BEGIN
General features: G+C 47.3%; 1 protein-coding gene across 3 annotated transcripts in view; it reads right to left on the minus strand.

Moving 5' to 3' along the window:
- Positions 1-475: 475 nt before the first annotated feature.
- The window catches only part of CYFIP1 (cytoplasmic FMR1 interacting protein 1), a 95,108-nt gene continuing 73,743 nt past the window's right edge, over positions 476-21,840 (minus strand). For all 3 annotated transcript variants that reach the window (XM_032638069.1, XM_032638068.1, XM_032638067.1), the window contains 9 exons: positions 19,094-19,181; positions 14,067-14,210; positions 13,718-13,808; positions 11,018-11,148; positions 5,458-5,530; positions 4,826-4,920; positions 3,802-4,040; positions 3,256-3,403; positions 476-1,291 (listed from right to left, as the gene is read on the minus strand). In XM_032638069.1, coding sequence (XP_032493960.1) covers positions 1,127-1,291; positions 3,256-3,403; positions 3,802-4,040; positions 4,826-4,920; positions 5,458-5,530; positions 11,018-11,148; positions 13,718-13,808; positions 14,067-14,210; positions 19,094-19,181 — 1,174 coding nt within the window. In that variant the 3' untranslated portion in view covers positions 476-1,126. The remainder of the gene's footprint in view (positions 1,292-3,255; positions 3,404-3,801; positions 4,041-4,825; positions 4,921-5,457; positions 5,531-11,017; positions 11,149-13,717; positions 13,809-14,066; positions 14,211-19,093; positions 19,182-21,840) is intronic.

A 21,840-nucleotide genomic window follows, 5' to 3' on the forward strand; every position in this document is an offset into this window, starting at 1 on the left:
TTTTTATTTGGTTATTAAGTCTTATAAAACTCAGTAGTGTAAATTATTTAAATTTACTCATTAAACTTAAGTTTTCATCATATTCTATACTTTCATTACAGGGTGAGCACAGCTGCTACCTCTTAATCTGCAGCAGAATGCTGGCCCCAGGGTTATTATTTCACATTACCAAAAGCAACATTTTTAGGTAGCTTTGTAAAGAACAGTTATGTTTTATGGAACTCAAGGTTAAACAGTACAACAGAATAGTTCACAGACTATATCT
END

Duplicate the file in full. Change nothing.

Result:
General features: G+C 47.3%; 1 protein-coding gene across 3 annotated transcripts in view; it reads right to left on the minus strand.

Moving 5' to 3' along the window:
- Positions 1-475: 475 nt before the first annotated feature.
- The window catches only part of CYFIP1 (cytoplasmic FMR1 interacting protein 1), a 95,108-nt gene continuing 73,743 nt past the window's right edge, over positions 476-21,840 (minus strand). For all 3 annotated transcript variants that reach the window (XM_032638069.1, XM_032638068.1, XM_032638067.1), the window contains 9 exons: positions 19,094-19,181; positions 14,067-14,210; positions 13,718-13,808; positions 11,018-11,148; positions 5,458-5,530; positions 4,826-4,920; positions 3,802-4,040; positions 3,256-3,403; positions 476-1,291 (listed from right to left, as the gene is read on the minus strand). In XM_032638069.1, coding sequence (XP_032493960.1) covers positions 1,127-1,291; positions 3,256-3,403; positions 3,802-4,040; positions 4,826-4,920; positions 5,458-5,530; positions 11,018-11,148; positions 13,718-13,808; positions 14,067-14,210; positions 19,094-19,181 — 1,174 coding nt within the window. In that variant the 3' untranslated portion in view covers positions 476-1,126. The remainder of the gene's footprint in view (positions 1,292-3,255; positions 3,404-3,801; positions 4,041-4,825; positions 4,921-5,457; positions 5,531-11,017; positions 11,149-13,717; positions 13,809-14,066; positions 14,211-19,093; positions 19,182-21,840) is intronic.

A 21,840-nucleotide genomic window follows, 5' to 3' on the forward strand; every position in this document is an offset into this window, starting at 1 on the left:
TTTTTATTTGGTTATTAAGTCTTATAAAACTCAGTAGTGTAAATTATTTAAATTTACTCATTAAACTTAAGTTTTCATCATATTCTATACTTTCATTACAGGGTGAGCACAGCTGCTACCTCTTAATCTGCAGCAGAATGCTGGCCCCAGGGTTATTATTTCACATTACCAAAAGCAACATTTTTAGGTAGCTTTGTAAAGAACAGTTATGTTTTATGGAACTCAAGGTTAAACAGTACAACAGAATAGTTCACAGACTATATCT